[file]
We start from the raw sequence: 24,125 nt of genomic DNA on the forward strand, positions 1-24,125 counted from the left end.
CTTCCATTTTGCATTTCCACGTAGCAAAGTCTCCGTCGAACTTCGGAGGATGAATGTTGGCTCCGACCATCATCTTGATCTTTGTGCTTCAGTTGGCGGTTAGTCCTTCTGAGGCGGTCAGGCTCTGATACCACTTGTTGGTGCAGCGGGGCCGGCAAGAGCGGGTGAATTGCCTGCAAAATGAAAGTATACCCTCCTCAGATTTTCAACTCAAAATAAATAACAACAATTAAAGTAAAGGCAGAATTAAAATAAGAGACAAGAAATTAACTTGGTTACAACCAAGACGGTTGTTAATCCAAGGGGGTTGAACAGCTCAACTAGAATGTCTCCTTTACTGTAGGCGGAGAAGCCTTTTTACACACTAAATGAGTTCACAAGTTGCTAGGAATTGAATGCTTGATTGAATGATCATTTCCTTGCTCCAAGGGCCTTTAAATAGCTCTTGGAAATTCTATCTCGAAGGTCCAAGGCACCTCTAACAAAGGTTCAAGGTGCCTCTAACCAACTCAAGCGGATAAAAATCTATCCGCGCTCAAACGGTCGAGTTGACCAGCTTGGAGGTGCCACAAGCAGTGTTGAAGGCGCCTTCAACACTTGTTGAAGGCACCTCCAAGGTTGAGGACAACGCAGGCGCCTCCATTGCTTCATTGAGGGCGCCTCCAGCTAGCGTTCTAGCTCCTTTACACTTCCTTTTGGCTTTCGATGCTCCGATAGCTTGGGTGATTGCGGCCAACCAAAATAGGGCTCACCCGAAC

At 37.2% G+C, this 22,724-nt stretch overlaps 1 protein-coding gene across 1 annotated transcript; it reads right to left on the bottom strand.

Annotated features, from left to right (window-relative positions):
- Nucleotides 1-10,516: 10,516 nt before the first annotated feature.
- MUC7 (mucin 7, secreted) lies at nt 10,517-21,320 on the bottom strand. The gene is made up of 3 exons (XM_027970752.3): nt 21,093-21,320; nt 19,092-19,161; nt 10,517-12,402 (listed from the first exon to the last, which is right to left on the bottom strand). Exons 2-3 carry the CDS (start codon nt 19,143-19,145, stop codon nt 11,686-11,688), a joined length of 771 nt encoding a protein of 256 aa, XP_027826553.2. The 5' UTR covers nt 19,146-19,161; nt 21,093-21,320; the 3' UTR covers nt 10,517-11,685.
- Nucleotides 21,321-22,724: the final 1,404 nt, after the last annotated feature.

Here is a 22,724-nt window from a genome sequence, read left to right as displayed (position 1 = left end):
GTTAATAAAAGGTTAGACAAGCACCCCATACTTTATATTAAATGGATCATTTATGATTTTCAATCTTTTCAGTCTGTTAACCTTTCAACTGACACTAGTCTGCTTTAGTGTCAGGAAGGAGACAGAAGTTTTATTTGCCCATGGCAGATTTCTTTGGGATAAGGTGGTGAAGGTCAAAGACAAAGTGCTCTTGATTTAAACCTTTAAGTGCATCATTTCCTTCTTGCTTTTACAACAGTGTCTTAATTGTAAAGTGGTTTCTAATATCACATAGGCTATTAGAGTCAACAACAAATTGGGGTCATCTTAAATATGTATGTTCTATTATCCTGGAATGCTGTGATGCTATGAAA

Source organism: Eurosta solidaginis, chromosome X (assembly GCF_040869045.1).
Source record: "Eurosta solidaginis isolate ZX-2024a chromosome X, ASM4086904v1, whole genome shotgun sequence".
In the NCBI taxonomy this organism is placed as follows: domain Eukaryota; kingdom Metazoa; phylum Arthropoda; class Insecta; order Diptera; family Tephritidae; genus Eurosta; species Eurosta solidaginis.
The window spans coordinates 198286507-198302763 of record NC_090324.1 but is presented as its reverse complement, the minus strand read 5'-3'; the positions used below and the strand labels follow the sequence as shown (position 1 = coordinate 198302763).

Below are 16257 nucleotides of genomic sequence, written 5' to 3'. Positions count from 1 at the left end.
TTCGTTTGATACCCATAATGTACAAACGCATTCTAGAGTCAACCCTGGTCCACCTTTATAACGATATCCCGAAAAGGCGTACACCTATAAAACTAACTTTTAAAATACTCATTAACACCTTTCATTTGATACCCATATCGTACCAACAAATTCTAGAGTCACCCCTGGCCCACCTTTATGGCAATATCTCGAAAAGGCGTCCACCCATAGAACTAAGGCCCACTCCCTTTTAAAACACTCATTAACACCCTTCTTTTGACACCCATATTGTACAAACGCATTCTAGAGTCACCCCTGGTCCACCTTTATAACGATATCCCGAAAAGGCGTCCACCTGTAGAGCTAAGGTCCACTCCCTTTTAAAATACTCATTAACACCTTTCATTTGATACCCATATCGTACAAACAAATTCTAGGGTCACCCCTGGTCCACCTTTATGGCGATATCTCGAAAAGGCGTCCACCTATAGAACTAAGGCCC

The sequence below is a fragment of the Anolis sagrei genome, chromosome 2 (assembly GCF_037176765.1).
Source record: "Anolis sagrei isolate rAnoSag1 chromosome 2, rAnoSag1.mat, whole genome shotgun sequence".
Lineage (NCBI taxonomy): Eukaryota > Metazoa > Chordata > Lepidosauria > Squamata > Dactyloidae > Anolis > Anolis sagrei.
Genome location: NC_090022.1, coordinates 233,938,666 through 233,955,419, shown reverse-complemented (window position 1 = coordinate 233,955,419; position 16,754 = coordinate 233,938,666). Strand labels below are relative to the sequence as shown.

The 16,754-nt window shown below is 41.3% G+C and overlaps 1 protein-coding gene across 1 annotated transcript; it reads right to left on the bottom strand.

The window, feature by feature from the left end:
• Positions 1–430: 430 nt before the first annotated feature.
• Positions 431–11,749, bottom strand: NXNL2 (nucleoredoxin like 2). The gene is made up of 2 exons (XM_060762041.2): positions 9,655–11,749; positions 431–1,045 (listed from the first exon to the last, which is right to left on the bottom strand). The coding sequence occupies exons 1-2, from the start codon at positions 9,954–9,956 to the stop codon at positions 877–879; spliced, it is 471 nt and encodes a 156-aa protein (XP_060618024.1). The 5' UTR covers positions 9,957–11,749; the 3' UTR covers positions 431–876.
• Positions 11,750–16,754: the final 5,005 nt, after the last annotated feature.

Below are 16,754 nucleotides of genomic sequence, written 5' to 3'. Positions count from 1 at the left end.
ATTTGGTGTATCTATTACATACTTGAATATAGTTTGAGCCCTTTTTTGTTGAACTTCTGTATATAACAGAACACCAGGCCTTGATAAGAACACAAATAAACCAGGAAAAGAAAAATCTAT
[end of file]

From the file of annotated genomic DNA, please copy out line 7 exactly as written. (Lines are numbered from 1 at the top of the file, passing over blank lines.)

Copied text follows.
- Nucleotides 21,321-22,724: the final 1,404 nt, after the last annotated feature.